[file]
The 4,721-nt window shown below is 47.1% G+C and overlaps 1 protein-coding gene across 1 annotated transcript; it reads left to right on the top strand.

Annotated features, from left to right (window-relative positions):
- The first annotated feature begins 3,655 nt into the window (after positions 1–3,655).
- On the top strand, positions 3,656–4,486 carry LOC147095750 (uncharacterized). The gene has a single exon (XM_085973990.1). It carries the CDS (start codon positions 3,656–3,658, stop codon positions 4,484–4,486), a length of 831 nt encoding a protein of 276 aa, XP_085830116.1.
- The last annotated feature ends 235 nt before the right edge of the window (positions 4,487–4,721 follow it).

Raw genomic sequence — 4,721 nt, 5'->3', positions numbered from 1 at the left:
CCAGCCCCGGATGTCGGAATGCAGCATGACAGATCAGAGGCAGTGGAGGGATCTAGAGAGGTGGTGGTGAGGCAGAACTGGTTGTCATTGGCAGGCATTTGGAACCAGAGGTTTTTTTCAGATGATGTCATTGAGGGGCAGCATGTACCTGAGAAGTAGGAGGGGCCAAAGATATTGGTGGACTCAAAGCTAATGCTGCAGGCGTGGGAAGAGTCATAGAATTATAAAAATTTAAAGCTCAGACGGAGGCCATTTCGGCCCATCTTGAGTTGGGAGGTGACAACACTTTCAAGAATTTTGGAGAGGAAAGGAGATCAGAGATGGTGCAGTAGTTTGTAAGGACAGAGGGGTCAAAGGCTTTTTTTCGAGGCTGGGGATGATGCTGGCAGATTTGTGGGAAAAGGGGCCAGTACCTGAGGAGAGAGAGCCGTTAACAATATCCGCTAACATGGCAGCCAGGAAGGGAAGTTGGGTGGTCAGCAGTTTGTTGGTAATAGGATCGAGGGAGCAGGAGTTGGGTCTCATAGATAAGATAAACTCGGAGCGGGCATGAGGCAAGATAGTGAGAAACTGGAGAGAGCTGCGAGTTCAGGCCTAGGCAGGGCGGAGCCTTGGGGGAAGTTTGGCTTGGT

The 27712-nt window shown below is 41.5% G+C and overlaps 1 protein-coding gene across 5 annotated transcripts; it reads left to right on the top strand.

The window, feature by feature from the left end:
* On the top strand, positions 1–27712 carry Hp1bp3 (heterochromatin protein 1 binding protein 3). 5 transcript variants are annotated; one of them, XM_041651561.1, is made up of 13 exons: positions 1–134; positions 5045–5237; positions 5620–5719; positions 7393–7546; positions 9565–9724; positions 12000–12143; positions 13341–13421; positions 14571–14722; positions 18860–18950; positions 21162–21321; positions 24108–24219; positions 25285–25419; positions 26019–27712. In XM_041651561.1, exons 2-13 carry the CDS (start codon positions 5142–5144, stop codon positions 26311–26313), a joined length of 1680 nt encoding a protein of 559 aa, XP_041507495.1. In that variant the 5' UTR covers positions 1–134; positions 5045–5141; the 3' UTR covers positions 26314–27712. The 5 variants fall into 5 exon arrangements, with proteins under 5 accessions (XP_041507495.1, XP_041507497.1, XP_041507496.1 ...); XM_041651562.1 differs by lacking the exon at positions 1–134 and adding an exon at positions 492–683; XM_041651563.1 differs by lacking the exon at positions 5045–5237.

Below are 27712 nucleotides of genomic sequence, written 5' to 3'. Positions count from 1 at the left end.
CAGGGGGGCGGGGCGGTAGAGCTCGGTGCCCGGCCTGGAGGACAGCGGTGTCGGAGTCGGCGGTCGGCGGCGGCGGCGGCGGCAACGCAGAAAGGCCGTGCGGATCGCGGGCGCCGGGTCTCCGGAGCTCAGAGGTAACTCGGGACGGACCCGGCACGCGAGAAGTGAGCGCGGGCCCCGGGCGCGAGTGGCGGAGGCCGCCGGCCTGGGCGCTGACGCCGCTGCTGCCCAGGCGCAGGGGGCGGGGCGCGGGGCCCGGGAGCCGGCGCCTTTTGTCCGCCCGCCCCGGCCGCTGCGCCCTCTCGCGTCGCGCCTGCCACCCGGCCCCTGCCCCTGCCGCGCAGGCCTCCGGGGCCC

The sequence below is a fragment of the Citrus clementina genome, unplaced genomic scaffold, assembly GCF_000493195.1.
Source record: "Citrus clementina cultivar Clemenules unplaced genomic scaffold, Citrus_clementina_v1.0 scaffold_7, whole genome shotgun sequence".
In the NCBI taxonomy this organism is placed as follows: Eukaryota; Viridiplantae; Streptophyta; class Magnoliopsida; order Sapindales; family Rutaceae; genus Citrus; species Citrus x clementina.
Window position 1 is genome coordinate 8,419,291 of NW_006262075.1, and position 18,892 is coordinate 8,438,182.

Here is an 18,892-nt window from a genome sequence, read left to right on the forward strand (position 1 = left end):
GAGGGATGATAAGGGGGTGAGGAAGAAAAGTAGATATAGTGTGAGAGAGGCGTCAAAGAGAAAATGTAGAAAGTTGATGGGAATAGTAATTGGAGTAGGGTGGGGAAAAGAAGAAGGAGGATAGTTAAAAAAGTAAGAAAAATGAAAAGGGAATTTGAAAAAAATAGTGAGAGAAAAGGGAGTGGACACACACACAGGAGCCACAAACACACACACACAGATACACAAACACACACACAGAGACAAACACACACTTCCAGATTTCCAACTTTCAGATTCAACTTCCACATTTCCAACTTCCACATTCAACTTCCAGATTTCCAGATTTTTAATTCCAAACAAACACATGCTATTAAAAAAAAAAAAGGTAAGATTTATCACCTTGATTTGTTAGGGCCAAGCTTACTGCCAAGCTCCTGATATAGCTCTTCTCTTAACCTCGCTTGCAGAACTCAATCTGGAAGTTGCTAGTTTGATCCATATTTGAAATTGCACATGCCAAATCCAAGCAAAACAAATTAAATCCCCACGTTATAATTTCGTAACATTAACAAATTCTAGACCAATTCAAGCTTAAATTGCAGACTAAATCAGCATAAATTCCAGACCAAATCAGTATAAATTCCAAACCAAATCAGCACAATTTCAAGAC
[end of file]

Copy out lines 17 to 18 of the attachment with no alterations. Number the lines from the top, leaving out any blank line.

Here is an 18,892-nt window from a genome sequence, read left to right on the forward strand (position 1 = left end):
GAGGGATGATAAGGGGGTGAGGAAGAAAAGTAGATATAGTGTGAGAGAGGCGTCAAAGAGAAAATGTAGAAAGTTGATGGGAATAGTAATTGGAGTAGGGTGGGGAAAAGAAGAAGGAGGATAGTTAAAAAAGTAAGAAAAATGAAAAGGGAATTTGAAAAAAATAGTGAGAGAAAAGGGAGTGGACACACACACAGGAGCCACAAACACACACACACAGATACACAAACACACACACAGAGACAAACACACACTTCCAGATTTCCAACTTTCAGATTCAACTTCCACATTTCCAACTTCCACATTCAACTTCCAGATTTCCAGATTTTTAATTCCAAACAAACACATGCTATTAAAAAAAAAAAAGGTAAGATTTATCACCTTGATTTGTTAGGGCCAAGCTTACTGCCAAGCTCCTGATATAGCTCTTCTCTTAACCTCGCTTGCAGAACTCAATCTGGAAGTTGCTAGTTTGATCCATATTTGAAATTGCACATGCCAAATCCAAGCAAAACAAATTAAATCCCCACGTTATAATTTCGTAACATTAACAAATTCTAGACCAATTCAAGCTTAAATTGCAGACTAAATCAGCATAAATTCCAGACCAAATCAGTATAAATTCCAAACCAAATCAGCACAATTTCAAGAC